Personal Democracy Plus Our premium content network. LEARN MORE You are not logged in. LOG IN NOW >

He's Back! Alan Grayson Shares His Thanksgiving Wal-Mart Escapade on Facebook and YouTube

BY Sarah Lai Stirland | Tuesday, November 27 2012

Congressman-elect Alan Grayson hasn't even been sworn in yet, but he's already engaging the public and putting issues on the radar with his signature use of social media.

The "blogosphere's man in Congress" was one of two documented members of the House to publicly associate themselves with the Labor-backed Wal-Mart protests this Thanksgiving. (The other was California Representative George Miller, the top Democrat on the House Education and Labor Committee, reports The Nation.) Grayson attended a protest at one of the stores in Orlando, posed for a photo with an associate, and in a Saturday Facebook posting lambasted Wal-Mart for its low wages and for mooching off the taxpayer by forcing employees onto public assistance. He also recounted his experience, and explained that he was marched off Wal-Mart's premises by its security guards.

That drew attention. On Tuesday, he appeared on CNN's Newsroom with Carol Costello, where he re-iterated most of the points made in his Facebook post, which were essentially many of protest organizer OUR Walmart's points -- that Wal-Mart is a profitable corporation, and that they can afford to pay their associates more, and treat them with more respect.

He also threw in some startling statistics: "In state after state," he wrote, "The largest group of Medicaid recipients is WalMart employees. I’m sure that the same thing is true of food stamp recipients. Each WalMart “associate” costs the taxpayers an average of more than $1,000 in public assistance."

Grayson didn't cite the source for his statistics, nor the time frame for this alleged $1,000 in public assistance. Wal-Mart didn't respond to a request for comment at the time of this post.

When Costello noted what many other people have noted over the past few days -- namely that there appeared to be very few actual Wal-Mart employees amongst the ranks of the protestors, Grayson responded:

"The protests aren't meant to stop people from shopping. The protests are meant to inform workers of their rights to organize under the law, and under the constitution, and to make sure that they understand that they are not alone, and they will be protected if they exercise their rights. It's not meant to raise prices, or to interfere with shopping, it's meant to organize people who desperately need to be organized to make a better life for themselves."

He also told Costello that the federal minimum wage needs to be higher.

Then he promptly uploaded the clip to YouTube, where he has almost 8,000 subscribers.

Grayson has previously shared his thoughts about how he deliberately uses YouTube to communicate directly with the public on issues that he cares about. In 2010, he told Mother Jones that he routinely delivered short, YouTube-friendly (in Tim MurphyNick Baumann's words) speeches.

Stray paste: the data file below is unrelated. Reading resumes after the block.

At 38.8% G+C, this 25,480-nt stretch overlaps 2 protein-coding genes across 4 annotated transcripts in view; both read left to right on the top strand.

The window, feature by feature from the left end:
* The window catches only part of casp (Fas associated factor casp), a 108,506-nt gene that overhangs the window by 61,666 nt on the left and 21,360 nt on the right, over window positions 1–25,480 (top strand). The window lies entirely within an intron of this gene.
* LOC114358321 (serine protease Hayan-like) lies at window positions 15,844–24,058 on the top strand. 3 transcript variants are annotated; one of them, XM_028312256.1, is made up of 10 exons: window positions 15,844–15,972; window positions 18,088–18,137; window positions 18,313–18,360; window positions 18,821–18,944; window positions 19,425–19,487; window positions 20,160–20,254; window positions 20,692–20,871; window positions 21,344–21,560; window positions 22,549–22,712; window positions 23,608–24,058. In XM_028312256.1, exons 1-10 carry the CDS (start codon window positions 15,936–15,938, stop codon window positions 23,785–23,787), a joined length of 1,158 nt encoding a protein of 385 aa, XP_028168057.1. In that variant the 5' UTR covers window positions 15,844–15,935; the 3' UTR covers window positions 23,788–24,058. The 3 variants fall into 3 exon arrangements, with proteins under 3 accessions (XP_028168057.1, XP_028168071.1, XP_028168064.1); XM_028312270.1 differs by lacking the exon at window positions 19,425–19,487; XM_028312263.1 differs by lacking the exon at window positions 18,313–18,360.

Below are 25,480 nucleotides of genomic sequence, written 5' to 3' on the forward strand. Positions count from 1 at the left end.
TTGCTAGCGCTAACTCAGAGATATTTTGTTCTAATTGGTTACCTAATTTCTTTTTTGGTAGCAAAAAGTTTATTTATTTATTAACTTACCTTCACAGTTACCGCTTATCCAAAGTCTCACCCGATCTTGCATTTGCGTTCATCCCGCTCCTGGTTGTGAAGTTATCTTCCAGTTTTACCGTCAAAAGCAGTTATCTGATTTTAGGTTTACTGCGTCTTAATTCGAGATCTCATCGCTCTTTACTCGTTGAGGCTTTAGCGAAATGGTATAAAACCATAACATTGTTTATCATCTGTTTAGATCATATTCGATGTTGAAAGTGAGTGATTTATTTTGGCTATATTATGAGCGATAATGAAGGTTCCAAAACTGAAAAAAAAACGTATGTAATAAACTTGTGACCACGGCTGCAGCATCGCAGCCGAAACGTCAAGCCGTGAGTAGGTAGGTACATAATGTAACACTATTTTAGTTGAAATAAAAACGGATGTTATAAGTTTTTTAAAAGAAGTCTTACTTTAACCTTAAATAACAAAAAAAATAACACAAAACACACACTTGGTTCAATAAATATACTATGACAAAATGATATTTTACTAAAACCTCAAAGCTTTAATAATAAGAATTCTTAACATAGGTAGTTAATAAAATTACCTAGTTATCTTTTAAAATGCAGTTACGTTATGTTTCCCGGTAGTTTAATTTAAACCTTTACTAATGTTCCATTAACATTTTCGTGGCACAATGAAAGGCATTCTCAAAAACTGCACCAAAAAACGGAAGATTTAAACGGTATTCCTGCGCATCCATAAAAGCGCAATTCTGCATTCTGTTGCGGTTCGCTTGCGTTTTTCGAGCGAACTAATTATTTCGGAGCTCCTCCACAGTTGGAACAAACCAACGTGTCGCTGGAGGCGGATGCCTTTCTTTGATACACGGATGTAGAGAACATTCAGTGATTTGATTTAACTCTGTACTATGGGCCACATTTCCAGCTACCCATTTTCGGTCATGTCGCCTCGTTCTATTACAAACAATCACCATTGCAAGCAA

Grayson also used Facebook during his campaign to communicate with the public. The Walmart posting, along with others, such as November 4's "Idiot Wind: 'A Socialist Nightmare Hellscape,'" ridiculing his Republican opponent's hyperbole, illustrate that the congressman-elect fully intends to use these channels to bring attention in his own unique way to both mainstream issues as well as others that might not be on the political radar or on the Congressional to-do list.

News Briefs

RSS Feed thursday >

Beyond @Congressedits, Capitol Hill Looks for Entry to Wikipedia

As he recently told techPresident, the creator of Congressedits did not aim to make Members of Congress look bad, but said he hoped that they would recognize the importance of Wikipedia as a public space and engage more with its community. "If staffers and politicians identified as Wikipedians, that would be super. You could imagine politicians' home pages with a list of their recent edits, that they would be proud of the things that they are doing." On Capitol Hill, there is in fact interest in making that vision a reality, starting off with an initial conversation that could create a framework for more Wikipedians in Congress. GO

wednesday >

In the Philippines, Citizens Go Undercover With Bantay to Monitor Public Offices

The Philippines, a country of almost 100 million, is considered among the most corrupt country in Southeast Asia, despite a boost in Transparency International's Corruption Perception Index in the past few years (from 134th in 2010 to 94th in 2013 out of 175.) Corruption involves all levels of government, but benefits also from a mindset of tolerance, says Happy Feraren, the co-founder of Bantay.ph, an anti-corruption educational initiative that teaches citizens how to monitor the quality of government services, sometimes by going undercover. GO

More